Clinical Study Of “Shock” Testosterone Treatment Shows Unforeseen Results In Prostate Cancer Treatment

Clinical Study Of “Shock” Testosterone Treatment Shows Unforeseen Results In Prostate Cancer Treatment

Clinical Study Of “Shock” Testosterone Treatment Shows Unforeseen Results In Prostate Cancer Treatment

A man with advanced prostate cancer has been reportedly cured of the disease after doctors from Johns Hopkins University School of Medicine in Baltimore “shocked” his tumors with large amounts of testosterone. The treatment also slowed the progression of the disease in the majority of the 46 other patients in the small, ongoing clinical trial. The early results are somewhat unexpected, since prostate cancer is thought to use testosterone as fuel, and most current treatments work by starving tumors of the hormone.

The test took 47 men through at least three cycles of exposing the cancer cells to extremely high doses of testosterone followed by a period of low levels of testosterone, which were caused by a drug that stopped the production of testosterone in their testicles. This treatment is currently known as bipolar androgen therapy (BAT).

“The results are unexpected and exciting. Our goal is to shock the cancer cells by exposing them rapidly to very high followed by very low levels of testosterone in the blood.”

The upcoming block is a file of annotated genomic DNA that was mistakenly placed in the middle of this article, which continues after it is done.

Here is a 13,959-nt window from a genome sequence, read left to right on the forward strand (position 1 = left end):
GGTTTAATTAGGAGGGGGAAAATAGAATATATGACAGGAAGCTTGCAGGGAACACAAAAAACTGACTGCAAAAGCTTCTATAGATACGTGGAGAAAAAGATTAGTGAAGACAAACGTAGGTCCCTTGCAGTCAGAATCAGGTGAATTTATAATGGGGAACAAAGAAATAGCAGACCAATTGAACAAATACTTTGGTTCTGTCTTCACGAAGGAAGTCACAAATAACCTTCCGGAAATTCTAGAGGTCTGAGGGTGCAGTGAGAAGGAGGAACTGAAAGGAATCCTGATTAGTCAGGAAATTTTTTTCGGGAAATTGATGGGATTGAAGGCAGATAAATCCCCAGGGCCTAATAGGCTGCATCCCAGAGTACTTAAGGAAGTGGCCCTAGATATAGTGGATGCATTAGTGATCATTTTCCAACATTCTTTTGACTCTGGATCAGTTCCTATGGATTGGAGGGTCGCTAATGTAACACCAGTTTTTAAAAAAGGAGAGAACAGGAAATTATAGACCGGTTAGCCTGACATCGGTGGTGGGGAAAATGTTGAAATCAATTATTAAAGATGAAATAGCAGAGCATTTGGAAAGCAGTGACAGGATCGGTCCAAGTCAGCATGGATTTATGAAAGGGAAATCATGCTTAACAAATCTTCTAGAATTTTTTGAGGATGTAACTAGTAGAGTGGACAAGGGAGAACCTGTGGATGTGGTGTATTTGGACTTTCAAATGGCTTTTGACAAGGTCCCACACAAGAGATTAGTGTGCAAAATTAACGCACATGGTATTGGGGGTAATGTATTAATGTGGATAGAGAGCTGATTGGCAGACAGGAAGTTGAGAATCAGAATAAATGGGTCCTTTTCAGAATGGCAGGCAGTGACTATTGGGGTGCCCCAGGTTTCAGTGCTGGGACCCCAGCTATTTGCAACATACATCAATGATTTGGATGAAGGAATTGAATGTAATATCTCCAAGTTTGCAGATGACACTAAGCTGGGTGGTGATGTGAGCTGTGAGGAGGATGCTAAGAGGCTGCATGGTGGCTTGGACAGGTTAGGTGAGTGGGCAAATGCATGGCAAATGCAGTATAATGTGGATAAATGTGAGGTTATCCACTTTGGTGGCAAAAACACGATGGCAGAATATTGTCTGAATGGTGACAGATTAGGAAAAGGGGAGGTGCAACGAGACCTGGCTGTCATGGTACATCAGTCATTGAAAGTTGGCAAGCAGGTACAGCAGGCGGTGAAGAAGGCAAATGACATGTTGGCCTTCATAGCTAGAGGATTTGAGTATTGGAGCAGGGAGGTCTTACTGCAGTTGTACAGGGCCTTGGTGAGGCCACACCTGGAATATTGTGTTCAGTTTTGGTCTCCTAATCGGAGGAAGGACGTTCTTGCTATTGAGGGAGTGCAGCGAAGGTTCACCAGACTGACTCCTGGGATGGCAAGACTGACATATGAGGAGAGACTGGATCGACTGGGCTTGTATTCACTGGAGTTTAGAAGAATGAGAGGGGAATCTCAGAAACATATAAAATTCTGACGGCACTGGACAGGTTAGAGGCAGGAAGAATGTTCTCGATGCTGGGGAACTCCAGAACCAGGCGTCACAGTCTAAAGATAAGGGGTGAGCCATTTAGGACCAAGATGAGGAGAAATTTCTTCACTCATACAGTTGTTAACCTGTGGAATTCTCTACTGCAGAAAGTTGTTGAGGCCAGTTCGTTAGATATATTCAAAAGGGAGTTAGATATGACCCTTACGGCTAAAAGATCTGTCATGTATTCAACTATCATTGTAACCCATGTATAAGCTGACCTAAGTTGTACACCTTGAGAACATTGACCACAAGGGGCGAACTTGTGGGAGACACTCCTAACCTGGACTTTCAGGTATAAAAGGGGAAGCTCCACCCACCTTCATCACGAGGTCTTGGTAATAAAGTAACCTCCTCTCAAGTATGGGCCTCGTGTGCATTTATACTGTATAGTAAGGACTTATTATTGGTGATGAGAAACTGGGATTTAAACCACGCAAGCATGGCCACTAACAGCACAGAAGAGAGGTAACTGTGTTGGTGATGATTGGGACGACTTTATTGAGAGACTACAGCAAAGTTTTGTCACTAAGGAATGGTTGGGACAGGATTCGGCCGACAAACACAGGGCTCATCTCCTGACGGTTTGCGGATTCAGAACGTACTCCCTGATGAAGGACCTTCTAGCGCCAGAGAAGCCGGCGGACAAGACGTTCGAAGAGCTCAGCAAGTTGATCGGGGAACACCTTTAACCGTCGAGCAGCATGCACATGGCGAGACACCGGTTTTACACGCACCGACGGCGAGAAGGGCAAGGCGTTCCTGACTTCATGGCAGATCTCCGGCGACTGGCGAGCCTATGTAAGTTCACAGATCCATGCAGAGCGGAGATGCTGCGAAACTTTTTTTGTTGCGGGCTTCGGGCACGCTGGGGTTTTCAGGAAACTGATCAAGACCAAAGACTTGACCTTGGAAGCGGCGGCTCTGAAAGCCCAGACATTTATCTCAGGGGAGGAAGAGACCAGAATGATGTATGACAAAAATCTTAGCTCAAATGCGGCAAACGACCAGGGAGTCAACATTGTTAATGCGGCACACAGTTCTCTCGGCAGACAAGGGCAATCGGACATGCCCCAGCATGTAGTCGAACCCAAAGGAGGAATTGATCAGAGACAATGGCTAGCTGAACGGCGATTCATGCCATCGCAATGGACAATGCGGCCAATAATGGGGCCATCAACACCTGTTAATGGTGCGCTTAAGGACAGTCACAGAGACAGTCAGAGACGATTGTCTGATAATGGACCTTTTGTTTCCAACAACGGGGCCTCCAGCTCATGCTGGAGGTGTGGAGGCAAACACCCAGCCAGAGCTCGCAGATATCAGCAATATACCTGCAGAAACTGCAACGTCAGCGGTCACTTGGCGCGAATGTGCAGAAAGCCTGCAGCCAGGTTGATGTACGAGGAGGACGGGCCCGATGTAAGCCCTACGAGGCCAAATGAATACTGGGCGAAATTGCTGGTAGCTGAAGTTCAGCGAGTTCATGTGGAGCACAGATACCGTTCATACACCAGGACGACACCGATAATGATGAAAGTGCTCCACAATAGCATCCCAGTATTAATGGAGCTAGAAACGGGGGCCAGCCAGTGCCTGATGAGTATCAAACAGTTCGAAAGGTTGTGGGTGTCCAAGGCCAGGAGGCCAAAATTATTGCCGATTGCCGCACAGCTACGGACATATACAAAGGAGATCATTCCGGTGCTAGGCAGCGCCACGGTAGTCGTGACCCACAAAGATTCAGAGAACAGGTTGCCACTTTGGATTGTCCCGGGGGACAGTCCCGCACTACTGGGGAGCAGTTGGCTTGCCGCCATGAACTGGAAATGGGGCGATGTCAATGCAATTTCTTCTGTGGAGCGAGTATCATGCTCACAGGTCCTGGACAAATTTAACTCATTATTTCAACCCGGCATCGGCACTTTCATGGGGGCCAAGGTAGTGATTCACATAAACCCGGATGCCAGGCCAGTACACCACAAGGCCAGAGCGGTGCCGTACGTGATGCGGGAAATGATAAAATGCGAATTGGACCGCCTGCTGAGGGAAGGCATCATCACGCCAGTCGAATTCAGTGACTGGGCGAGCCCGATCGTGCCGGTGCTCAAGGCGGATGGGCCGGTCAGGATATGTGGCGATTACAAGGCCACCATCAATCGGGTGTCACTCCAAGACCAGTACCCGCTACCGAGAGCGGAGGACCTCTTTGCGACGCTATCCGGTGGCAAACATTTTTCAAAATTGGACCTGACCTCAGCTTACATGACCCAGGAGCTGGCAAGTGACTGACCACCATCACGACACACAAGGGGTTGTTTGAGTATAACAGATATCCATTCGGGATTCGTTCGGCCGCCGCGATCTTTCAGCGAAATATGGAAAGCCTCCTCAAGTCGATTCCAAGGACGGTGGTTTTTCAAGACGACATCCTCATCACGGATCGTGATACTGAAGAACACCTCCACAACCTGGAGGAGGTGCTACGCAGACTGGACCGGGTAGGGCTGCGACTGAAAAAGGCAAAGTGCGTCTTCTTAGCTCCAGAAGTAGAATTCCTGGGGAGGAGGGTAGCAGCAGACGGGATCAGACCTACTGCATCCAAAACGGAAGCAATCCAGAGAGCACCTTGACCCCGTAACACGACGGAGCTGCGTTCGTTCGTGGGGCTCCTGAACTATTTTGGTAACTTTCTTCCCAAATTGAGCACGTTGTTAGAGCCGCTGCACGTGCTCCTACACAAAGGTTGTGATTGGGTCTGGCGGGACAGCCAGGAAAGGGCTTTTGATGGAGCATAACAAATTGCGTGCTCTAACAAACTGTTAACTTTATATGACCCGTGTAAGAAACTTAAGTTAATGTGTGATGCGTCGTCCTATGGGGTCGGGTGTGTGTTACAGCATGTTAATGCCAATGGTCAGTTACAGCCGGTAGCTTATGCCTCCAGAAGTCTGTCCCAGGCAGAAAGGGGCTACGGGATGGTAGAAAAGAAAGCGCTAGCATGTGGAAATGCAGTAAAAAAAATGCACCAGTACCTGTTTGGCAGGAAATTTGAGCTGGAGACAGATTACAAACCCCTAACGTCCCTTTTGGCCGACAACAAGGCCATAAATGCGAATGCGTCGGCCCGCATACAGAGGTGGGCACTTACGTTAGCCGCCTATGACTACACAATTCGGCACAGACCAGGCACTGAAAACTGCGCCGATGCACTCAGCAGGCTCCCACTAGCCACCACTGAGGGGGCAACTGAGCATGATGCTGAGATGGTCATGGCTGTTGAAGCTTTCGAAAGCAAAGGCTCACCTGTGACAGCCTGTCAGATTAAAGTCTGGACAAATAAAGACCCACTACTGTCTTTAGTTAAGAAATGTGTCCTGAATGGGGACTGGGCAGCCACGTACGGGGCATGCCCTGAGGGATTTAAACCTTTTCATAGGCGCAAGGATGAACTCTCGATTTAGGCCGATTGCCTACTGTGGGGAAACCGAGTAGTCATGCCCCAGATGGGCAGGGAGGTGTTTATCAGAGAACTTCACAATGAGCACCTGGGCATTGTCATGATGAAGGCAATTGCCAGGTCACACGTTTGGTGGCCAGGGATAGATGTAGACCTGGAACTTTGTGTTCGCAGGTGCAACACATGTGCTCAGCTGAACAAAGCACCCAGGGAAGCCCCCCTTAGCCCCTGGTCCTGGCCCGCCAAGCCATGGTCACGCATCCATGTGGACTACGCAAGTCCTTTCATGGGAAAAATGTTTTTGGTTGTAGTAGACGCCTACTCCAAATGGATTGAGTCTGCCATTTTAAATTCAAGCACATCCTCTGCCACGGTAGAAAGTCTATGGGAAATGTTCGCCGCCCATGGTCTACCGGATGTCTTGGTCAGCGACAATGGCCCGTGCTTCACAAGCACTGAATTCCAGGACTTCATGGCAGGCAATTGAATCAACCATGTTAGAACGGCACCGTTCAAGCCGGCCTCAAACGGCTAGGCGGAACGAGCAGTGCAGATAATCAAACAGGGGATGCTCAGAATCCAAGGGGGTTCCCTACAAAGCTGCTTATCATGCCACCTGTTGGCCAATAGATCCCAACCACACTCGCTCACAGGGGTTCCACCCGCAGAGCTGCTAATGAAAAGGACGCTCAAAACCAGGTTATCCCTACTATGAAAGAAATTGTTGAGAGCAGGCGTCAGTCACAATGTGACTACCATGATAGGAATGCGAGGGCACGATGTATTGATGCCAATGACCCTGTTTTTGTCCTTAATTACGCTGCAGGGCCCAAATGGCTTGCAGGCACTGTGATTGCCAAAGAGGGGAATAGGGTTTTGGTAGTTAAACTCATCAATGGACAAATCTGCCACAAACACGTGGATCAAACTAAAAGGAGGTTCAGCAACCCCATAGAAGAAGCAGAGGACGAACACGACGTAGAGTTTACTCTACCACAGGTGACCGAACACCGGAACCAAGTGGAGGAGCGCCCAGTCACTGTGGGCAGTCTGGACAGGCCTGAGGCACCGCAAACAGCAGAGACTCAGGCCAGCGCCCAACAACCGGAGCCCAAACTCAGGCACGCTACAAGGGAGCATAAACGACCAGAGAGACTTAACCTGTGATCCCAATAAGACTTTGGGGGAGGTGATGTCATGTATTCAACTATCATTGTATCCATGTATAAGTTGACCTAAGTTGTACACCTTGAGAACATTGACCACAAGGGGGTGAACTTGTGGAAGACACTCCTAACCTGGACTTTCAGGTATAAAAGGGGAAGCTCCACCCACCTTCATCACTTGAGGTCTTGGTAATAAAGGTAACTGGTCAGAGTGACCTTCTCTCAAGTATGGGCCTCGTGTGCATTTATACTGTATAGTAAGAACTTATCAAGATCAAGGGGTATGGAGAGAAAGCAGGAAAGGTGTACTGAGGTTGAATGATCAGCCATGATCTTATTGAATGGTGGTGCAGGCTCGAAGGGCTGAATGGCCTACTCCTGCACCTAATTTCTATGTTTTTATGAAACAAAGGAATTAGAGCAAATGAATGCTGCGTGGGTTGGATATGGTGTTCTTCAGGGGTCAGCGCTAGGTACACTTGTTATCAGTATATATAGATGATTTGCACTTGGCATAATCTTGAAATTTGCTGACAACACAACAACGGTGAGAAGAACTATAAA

-Professor Sam Denmeade Johns Hopkins University School of Medicine

For 28 days, participants in the clinical trial received a high dose of testosterone, while being given drugs to stop the testicles from naturally producing the hormone. Success was measured by monitoring the size of the men’s tumours, as well as levels of the Prostate Specific Antigen (PSA) that serves as a marker for prostate cancer. Researchers observed that 30% of the participants had about a 50% reduction in their PSA levels, while 40% of the men also experienced a dramatic decrease in their PSA levels.

In terms of side effects, one patient reported an increase in pain, and another had a problem with urine retention, but generally, the drug was well tolerated – although the sample size so far is too small to say for sure. Prof Denmeade said it was still not clear how the treatment worked, but it appeared to involve cell signalling and part of the process of cell division. Large doses of testosterone also seemed to cause prostate cancer cells to make breaks in their DNA.

“If we find testosterone is superior then we would hope to move on to larger trials. Our problem is this is not a drug that is owned by a pharmaceutical company; it is generic testosterone. So moving forward is going to be difficult due to issues with finding funds to run a bigger trial.”
-Professor Sam Denmeade Johns Hopkins University School of Medicine 

Profesor Denmeade said the treatment was still very much in the experimental stages and not suitable for men with painful symptoms, because testosterone could worsen that pain. “Further studies are needed in order to understand exactly how intriguing developments like this work and to test the findings more robustly in large clinical trials.”

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